A Steelworker’s Sacrifice

English: Steel mills and a long staircase in t...

English: Steel mills and a long staircase in the South Side Slopes neighborhood of Pittsburgh, Pennsylvania, United States. (Photo credit: Wikipedia)

As we filled out tons of paperwork during the course of planning my mother’s funeral, I was a little bit surprised by my father’s insistence on filling out the documents by including what I thought was a long-ago discarded “Jr.” as part of his name. My father’s inclusion of the suffix reminds me that there are a few things to convey about my paternal grandfather as a participant of The Great Migration.

He was the first one to migrate northward in his family, taking with him my paternal grandmother, the first one to migrate from her family. He was lured by the promise of big money to be made in the steel mills. When they arrived in Pittsburgh in 1942, the onset of World War II meant that there was a great deal of money to be made in steel. The unions had gained a foothold in the first part of the twentieth century, but big business had made it a consistent desire to break those unions.  The big bosses turned to the African Americans of the South to lure them to steel-producing cities like Pittsburgh, as strikebreakers.

Doubtless, he did not know he was taking someone’s job.  All he knew was that he was getting paid more than he ever had, and worked hard to create a better life for his sons. Despite not being allowed to join the existing unions, African American steelworkers like my grandfather could see the horrible conditions in the mills and made inroads to the unions in different ways.  According to Joe Trotter and Jared Day in their book Race and Renaissance, African American steelworkers created their own unions, but continuously sought to join predominately white unions on their own terms.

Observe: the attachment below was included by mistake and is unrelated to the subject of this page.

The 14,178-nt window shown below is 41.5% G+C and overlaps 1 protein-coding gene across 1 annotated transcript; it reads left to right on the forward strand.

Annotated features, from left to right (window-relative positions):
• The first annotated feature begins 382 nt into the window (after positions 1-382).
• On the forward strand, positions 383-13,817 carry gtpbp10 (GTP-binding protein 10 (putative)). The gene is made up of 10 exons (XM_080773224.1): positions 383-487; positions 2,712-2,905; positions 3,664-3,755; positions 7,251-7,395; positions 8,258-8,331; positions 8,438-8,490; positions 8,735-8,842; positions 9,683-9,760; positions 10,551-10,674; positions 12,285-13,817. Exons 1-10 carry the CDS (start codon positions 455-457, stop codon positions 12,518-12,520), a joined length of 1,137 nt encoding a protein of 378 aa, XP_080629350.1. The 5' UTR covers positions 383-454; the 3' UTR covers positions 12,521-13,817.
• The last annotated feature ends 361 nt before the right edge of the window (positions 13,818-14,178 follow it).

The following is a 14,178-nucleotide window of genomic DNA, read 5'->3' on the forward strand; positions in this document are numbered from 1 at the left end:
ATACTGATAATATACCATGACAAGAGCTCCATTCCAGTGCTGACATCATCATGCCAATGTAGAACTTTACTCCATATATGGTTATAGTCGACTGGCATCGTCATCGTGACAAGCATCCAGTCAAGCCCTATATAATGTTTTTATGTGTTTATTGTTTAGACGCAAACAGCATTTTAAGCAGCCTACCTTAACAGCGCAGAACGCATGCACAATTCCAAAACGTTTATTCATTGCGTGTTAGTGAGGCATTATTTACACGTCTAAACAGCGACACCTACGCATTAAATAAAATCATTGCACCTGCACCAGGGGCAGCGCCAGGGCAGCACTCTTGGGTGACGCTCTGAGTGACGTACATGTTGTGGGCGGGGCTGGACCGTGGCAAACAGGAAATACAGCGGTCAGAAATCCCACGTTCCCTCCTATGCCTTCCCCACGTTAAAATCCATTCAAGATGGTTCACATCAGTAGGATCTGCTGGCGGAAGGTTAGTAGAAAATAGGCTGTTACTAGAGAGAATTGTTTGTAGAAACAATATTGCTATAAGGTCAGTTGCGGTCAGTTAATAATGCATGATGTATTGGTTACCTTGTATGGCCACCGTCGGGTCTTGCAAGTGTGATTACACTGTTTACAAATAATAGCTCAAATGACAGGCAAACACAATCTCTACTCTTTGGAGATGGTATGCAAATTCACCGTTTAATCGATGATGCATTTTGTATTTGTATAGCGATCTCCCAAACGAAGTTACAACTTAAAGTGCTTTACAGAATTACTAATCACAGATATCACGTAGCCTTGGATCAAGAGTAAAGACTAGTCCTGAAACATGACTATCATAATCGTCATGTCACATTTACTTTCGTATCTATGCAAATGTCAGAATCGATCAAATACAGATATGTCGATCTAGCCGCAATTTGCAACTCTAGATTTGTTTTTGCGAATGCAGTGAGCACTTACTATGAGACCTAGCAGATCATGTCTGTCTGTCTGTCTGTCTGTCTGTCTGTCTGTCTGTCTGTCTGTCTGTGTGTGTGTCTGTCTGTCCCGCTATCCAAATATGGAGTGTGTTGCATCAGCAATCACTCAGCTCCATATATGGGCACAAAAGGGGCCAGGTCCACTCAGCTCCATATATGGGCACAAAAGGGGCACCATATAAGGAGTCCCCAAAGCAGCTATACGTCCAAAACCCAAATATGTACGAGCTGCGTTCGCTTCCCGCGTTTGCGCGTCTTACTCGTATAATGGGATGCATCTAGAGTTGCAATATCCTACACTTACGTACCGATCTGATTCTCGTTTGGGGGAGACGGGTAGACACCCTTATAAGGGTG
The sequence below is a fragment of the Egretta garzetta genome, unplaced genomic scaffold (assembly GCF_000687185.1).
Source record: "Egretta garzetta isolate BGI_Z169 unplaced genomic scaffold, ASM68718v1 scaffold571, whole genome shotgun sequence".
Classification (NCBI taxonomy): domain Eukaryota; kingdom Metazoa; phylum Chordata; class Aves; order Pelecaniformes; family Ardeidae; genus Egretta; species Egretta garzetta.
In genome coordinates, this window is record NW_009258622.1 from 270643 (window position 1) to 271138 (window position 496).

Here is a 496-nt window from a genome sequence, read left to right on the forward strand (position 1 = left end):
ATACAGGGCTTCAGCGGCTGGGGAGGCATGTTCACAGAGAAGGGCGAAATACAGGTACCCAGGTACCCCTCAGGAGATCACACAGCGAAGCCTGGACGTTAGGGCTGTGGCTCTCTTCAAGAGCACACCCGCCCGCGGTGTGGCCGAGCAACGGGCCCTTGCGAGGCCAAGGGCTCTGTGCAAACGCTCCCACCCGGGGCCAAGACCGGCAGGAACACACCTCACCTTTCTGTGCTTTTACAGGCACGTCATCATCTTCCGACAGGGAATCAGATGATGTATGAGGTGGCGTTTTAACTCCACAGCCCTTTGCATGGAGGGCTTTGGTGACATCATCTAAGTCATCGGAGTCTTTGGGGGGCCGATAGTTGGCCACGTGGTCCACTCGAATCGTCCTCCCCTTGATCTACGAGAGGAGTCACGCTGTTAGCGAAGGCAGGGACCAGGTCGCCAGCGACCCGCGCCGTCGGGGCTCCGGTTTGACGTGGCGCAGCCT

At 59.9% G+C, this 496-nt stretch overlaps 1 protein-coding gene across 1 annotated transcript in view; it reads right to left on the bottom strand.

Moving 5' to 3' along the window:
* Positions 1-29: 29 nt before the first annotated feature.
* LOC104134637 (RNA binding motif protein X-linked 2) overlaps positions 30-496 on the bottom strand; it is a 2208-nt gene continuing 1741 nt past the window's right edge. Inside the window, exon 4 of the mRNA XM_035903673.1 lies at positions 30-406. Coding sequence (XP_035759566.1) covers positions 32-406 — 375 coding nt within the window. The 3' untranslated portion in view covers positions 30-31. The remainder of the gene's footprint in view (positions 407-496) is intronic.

As the lowest in rank, African Americans had to work the hardest and most dangerous jobs in the mills. They were exposed to the most heat and noxious fumes.  It was the fumes that got to my grandfather and weakened his lungs, rendering him an invalid for the last ten years of his life.  I have the vaguest memories of a snappily-dressed, curmudgeonly man who sat in a corner in an overstuffed barcalounger. He would play with my sister and me by creating a monster’s lair behind the chair. He would come at us from opposite sides of the chair, and growl and threaten to get at us. We would squeal and shrink away from him in mock horror, never really wanting to escape his terrifying clutches.

I was too young to understand why he didn’t get up from the chair more often.  Neal Huguley, Sr. was only 56 when he died, an age that seemed ancient to me when I was six, but now seems much too young an age to die. I now understand what that Jr. was for.  My father, as well as my son, carry his name forward. We are all grateful beneficiaries of his great sacrifice for a better life.

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